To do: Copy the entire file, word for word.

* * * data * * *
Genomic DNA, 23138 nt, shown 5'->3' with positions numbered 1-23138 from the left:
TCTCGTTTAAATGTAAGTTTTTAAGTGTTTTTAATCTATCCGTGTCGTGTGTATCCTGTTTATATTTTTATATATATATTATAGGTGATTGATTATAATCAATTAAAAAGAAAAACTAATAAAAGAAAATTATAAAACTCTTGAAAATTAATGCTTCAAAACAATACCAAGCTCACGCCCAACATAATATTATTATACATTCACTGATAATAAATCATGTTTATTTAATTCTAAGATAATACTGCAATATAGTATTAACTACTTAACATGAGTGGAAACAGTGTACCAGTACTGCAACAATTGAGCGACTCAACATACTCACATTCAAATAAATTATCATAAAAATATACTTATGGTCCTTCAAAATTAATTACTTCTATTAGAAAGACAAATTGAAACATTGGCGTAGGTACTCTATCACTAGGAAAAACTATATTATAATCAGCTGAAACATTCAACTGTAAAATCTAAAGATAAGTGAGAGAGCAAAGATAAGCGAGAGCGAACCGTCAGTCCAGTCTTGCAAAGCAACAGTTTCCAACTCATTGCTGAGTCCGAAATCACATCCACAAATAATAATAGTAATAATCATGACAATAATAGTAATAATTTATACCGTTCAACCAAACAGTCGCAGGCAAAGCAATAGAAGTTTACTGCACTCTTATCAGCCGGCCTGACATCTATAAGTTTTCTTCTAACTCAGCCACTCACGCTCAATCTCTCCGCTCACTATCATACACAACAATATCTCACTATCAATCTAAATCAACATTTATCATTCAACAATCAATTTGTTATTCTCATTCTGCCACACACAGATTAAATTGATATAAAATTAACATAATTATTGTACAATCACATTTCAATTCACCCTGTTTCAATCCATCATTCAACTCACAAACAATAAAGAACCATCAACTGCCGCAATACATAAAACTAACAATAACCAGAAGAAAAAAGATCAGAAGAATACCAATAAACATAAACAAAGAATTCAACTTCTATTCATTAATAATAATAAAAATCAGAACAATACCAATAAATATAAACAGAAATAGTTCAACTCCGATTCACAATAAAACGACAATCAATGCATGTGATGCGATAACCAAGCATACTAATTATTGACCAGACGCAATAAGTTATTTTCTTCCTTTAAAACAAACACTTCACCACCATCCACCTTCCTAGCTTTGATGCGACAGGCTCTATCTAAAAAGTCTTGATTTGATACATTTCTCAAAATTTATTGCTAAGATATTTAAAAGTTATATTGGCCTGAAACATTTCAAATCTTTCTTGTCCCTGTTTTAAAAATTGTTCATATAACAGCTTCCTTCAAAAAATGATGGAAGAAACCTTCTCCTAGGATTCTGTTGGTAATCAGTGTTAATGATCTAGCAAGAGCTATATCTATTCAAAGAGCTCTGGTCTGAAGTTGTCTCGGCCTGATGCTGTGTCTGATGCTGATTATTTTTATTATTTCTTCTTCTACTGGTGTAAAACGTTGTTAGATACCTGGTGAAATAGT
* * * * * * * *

Genomic DNA, 23138 nt, shown 5'->3' with positions numbered 1-23138 from the left:
TCTCGTTTAAATGTAAGTTTTTAAGTGTTTTTAATCTATCCGTGTCGTGTGTATCCTGTTTATATTTTTATATATATATTATAGGTGATTGATTATAATCAATTAAAAAGAAAAACTAATAAAAGAAAATTATAAAACTCTTGAAAATTAATGCTTCAAAACAATACCAAGCTCACGCCCAACATAATATTATTATACATTCACTGATAATAAATCATGTTTATTTAATTCTAAGATAATACTGCAATATAGTATTAACTACTTAACATGAGTGGAAACAGTGTACCAGTACTGCAACAATTGAGCGACTCAACATACTCACATTCAAATAAATTATCATAAAAATATACTTATGGTCCTTCAAAATTAATTACTTCTATTAGAAAGACAAATTGAAACATTGGCGTAGGTACTCTATCACTAGGAAAAACTATATTATAATCAGCTGAAACATTCAACTGTAAAATCTAAAGATAAGTGAGAGAGCAAAGATAAGCGAGAGCGAACCGTCAGTCCAGTCTTGCAAAGCAACAGTTTCCAACTCATTGCTGAGTCCGAAATCACATCCACAAATAATAATAGTAATAATCATGACAATAATAGTAATAATTTATACCGTTCAACCAAACAGTCGCAGGCAAAGCAATAGAAGTTTACTGCACTCTTATCAGCCGGCCTGACATCTATAAGTTTTCTTCTAACTCAGCCACTCACGCTCAATCTCTCCGCTCACTATCATACACAACAATATCTCACTATCAATCTAAATCAACATTTATCATTCAACAATCAATTTGTTATTCTCATTCTGCCACACACAGATTAAATTGATATAAAATTAACATAATTATTGTACAATCACATTTCAATTCACCCTGTTTCAATCCATCATTCAACTCACAAACAATAAAGAACCATCAACTGCCGCAATACATAAAACTAACAATAACCAGAAGAAAAAAGATCAGAAGAATACCAATAAACATAAACAAAGAATTCAACTTCTATTCATTAATAATAATAAAAATCAGAACAATACCAATAAATATAAACAGAAATAGTTCAACTCCGATTCACAATAAAACGACAATCAATGCATGTGATGCGATAACCAAGCATACTAATTATTGACCAGACGCAATAAGTTATTTTCTTCCTTTAAAACAAACACTTCACCACCATCCACCTTCCTAGCTTTGATGCGACAGGCTCTATCTAAAAAGTCTTGATTTGATACATTTCTCAAAATTTATTGCTAAGATATTTAAAAGTTATATTGGCCTGAAACATTTCAAATCTTTCTTGTCCCTGTTTTAAAAATTGTTCATATAACAGCTTCCTTCAAAAAATGATGGAAGAAACCTTCTCCTAGGATTCTGTTGGTAATCAGTGTTAATGATCTAGCAAGAGCTATATCTATTCAAAGAGCTCTGGTCTGAAGTTGTCTCGGCCTGATGCTGTGTCTGATGCTGATTATTTTTATTATTTCTTCTTCTACTGGTGTAAAACGTTGTTAGATACCTGGTGAAATAGT